Russia will respond to any US deployment of short or intermediate-range nuclear weapons in Europe by targeting not only the countries where they are stationed, but the United States itself, President Vladimir Putin says.

In his toughest remarks yet on a potential new arms race, Putin on Wednesday (US time) said Russia was not seeking confrontation and would not take the first step to deploy missiles in response to Washington's decision this month to quit a landmark Cold War-era arms control treaty.

Putin with US President Donald Trump. Putin warned that Russia will retaliate if the US puts such missiles on the continent. Photo / AP
Putin with US President Donald Trump. Putin warned that Russia will retaliate if the US puts such missiles on the continent. Photo / AP

But he said that Russia's reaction to any deployment would be resolute and that US policymakers, some of whom he said were obsessed with US exceptionalism, should calculate the risks before taking any steps.

"It's their right to think how they want. But can they count? I'm sure they can. Let them count the speed and the range of the weapons systems we are developing," Putin told Russia's political elite to strong applause.

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"Russia will be forced to create and deploy types of weapons which can be used not only in respect of those territories from which the direct threat to us originates, but also in respect of those territories where the centres of decision-making are located," he said.

Putin said Russia wants friendly relations with the United States and remains open for arms control talks with Washington. He said Moscow hopes to mend ties with the US, adding that "we don't want confrontation, particularly with such a global power as the U.S."

At the same time, he criticised what he described as the "destructive" US policy of targeting Russia with sanctions.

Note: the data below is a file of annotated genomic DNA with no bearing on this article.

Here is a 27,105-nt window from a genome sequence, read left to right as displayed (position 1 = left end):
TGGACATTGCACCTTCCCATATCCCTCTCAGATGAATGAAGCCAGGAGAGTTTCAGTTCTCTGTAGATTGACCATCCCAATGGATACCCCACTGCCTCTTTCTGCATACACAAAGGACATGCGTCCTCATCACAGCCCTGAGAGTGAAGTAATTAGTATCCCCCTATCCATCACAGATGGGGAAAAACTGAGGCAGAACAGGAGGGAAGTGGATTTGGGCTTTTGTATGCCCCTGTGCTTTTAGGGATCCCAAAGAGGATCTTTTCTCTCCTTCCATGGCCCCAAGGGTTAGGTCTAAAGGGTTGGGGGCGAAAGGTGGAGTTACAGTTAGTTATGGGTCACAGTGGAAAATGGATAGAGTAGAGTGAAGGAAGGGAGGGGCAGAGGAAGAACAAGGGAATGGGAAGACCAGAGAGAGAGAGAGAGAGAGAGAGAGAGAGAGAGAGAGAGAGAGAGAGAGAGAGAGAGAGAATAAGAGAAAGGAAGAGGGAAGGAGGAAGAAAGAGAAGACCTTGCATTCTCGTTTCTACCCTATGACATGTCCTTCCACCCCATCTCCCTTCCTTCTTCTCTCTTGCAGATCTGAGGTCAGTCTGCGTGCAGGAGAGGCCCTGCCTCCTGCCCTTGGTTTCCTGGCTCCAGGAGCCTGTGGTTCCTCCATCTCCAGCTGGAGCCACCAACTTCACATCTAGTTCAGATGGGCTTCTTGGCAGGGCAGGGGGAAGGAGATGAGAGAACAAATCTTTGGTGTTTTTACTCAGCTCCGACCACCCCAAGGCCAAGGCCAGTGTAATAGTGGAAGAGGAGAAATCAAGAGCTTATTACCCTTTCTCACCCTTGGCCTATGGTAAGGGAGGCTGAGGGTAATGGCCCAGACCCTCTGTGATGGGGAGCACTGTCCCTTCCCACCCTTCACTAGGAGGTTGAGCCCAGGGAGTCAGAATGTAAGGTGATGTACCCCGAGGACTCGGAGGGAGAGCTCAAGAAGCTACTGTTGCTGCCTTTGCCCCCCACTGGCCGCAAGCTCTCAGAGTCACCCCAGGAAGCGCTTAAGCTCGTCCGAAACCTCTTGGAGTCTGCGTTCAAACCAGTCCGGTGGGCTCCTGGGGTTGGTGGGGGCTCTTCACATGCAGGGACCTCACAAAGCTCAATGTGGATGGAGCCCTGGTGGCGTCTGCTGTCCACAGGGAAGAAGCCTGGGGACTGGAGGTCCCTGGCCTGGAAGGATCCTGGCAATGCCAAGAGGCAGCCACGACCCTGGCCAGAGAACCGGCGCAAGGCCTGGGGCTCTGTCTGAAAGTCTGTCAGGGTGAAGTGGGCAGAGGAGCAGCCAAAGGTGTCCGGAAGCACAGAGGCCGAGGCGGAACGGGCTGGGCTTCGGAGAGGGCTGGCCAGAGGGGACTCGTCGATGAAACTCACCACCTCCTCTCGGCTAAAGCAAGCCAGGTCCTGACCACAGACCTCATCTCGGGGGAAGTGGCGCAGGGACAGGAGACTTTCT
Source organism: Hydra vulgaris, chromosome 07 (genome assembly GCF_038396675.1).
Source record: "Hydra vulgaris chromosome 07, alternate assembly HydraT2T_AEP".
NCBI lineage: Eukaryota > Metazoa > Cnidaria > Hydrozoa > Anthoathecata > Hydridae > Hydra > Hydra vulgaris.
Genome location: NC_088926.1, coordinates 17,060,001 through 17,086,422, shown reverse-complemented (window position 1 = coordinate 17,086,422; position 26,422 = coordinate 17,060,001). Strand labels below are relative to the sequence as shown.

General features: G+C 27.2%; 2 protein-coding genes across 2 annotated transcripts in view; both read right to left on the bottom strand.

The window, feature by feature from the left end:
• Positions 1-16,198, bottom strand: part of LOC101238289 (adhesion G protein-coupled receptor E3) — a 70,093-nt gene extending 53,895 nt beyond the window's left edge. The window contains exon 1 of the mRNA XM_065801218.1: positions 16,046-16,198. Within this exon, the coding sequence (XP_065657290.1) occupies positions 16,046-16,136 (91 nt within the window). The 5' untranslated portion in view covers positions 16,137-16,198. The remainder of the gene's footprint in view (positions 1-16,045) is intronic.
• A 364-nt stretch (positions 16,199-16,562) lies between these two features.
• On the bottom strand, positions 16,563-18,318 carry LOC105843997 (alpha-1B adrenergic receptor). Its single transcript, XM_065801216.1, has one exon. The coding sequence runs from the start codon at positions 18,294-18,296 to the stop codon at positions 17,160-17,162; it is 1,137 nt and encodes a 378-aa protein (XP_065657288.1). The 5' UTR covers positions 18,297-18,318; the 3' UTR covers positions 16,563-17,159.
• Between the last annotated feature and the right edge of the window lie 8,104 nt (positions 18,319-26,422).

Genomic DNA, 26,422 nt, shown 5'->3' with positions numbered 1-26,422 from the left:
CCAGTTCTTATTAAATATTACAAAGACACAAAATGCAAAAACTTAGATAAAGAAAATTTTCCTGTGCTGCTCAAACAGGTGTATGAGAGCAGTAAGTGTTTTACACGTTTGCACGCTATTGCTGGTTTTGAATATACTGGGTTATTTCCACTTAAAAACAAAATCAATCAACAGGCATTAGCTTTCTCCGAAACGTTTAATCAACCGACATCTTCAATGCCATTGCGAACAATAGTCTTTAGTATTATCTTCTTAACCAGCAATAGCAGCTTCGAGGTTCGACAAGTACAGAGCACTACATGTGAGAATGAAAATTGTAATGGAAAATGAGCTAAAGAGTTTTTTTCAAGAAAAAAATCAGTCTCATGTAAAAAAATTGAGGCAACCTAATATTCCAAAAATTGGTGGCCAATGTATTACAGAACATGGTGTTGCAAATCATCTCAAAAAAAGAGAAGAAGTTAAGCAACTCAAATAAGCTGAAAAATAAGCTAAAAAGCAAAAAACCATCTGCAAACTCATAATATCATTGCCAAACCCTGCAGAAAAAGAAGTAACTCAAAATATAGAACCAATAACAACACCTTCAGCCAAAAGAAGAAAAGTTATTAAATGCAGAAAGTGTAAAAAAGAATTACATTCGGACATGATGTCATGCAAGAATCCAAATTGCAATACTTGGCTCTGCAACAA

He added that Russia will be ready to engage in nuclear arms control talks with the US when Washington is ready for that, but said Moscow will not initiate such negotiations.

Putin rejected the US claim that its withdrawal from the 1987 Intermediate-Range Nuclear Forces treaty was prompted by Russian violations of the pact.

He charged that the US made false accusations against Russia to justify its decision to opt out of the pact.

Putin arrives to deliver a state-of-the-nation address. Photo / AP
Putin arrives to deliver a state-of-the-nation address. Photo / AP

Putin reaffirmed that Russia will not be the first to deploy new intermediate-range missiles in Europe, but warned that it will retaliate if the US puts such missiles on the continent.

He said it will not only target the host countries, but field new weapons that will target US decision-making centres.

Putin also said that Russia needs to focus on raising living standards ad that the government will increase social payments to support young families.

He promised tax breaks, lower mortgage rates and housing subsidies for families with several children.

Russia's Poseidon nuclear-powered underwater drone is seen in a video taken somewhere in Russia. Photo / AP
Russia's Poseidon nuclear-powered underwater drone is seen in a video taken somewhere in Russia. Photo / AP

He said that the tax burden on developers will be eased to encourage them to expand housing construction.

Putin also emphasised the need to combat poverty, saying that 19 million of Russia's approximately 147 million people live below the official poverty line, currently the equivalent of around US$160 ($232) a month.